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EmP posted December 10, 2008:

I write reviews about ponys. I'm unsurpassed in my field.
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Felix_Arabia posted December 10, 2008:

I thoroughly enjoyed this review, btw. Wolfqueen and I were originally going to cover NES Ys at the same time, but I offered her the opportunity to post it last night. It's a swell read.
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Masters posted December 10, 2008:

Emp, don't be sad. You know the only reason I haven't read and gushed about one of your reviews lately is precisely due to your area of expertise: pony games. :T

And I've got to say, I don't think I've seen Felix this grumpy since his famous run-ins with Mike Suskie.
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Lewis posted December 10, 2008:

Argh, Christ, blown completely out of proportion. WQ is a brilliant writer, as are many of the users here, but the focus window is in what I'd consider the staff section of the front page. That's all I was commenting on. Stop getting your nickers in a twist, whoever is doing.
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Masters posted December 10, 2008:

Haha. Good times.
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wolfqueen001 posted December 10, 2008:

My knickers are so knotted, it causes hemhorraging! =D

XD Just kidding. That's really gross, too. Thanks for the compliments, anyway. I'm glad you think so highly of me. Though I still would've preferred you take the focus window queries to a separate topic or something.

Ah, well, I'm glad you read the review anyway.

I also just made some edits to it... so hopefully it's a bit less awkward in some places now.

EDIT: Thanks, OD. I read your review, actually. I'll HG mail you about the super secret surprise.... maybe it is in the TCD version and none of the stuff I read / saw talked about it.
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overdrive posted December 10, 2008:

It's been a while since we've had knickers in a twist, so I'm happy!

This was a very nice review. I remember playing and reviewing this game a ways back and reading this brought back memories. Not all the memories, though, as I have to admit to being clueless as to the surprise towards the end of the NES version that's not on the TG-CD one.

Maybe someday, I'll get around to playing and reviewing the NES' Ys II.
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Lewis posted December 10, 2008:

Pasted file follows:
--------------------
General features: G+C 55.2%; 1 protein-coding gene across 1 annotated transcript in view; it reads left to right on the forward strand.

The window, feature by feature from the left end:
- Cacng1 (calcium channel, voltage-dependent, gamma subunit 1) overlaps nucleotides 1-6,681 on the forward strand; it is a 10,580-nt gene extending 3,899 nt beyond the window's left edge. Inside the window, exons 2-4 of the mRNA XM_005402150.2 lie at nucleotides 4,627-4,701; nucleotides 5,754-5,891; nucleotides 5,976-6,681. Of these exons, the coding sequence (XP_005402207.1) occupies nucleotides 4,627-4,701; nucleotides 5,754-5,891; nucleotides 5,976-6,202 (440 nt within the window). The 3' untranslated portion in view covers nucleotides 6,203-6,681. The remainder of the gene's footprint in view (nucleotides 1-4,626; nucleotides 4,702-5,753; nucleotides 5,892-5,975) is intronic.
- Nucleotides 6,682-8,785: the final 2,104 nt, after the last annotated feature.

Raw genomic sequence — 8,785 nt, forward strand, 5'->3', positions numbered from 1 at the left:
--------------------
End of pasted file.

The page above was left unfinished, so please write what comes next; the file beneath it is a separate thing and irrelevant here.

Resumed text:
I've just realised I haven't actually commented on the review, which is probably what annoyed people. Oops. I meant to, I really did.

It's good. Not one of your best, I don't think, but it's good. The word "addicting" stood out a bit though - addictive perhaps? Other than that, pretty alright, perfectly competent, but it doesn't have that "Ah yes - that's a WQ review" thing about it that most of your work does.
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Masters posted December 10, 2008:

Ha, WQ quit yer whinin' about the focus window ISSUE. At least you got POSITIVE FEEDBACK! =D And lots of it!

Listen to you: "Ahem, well I would have preferred it had you made your rather boorish focus window comments elsewhere. This topic is about praising me and my considerable skills." =T
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wolfqueen001 posted December 10, 2008:

XD I <3 you Masters. I really do sound like that, don't I?

I don't care anymore, to be honest. What really bothered me in the first place was that he didn't talk about the review or game or some little interesting note within the review - which is what feedback topics are supposed to be for - along with that, but he just commented on it, so now I'm happy.

Thanks everyone! ^_^
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Felix_Arabia posted December 10, 2008:

I said that last comment to ensure that we're all on the same page. We are. So we're good.
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Masters posted December 10, 2008:

I was really a shit disturber in this topic. Totally wasn't intended. =D
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Ben posted July 16, 2010:

Despite some people gushing over the Ys series in the past, I actually knew nothing about it. I felt I learnt a lot from your review, and it was a solid read.

Even when completely maxed, Adol can take minor damage from the weakest monsters if struck in such a defenseless position.

"major"? Not sure if the correction is right, but the sentence makes a lot more sense with it.
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wolfqueen001 posted July 17, 2010:

Thanks. I really liked this review.

No, I meant minor. In some RPGs, if you're a higher level, you'll take no damage at all from weaker enemies, but here, you'll still take some, so you still need to be relatively careful.

I do admit that it's a bit of a strange idea to write about, but I think that's my need to be as accurate as possible talking there.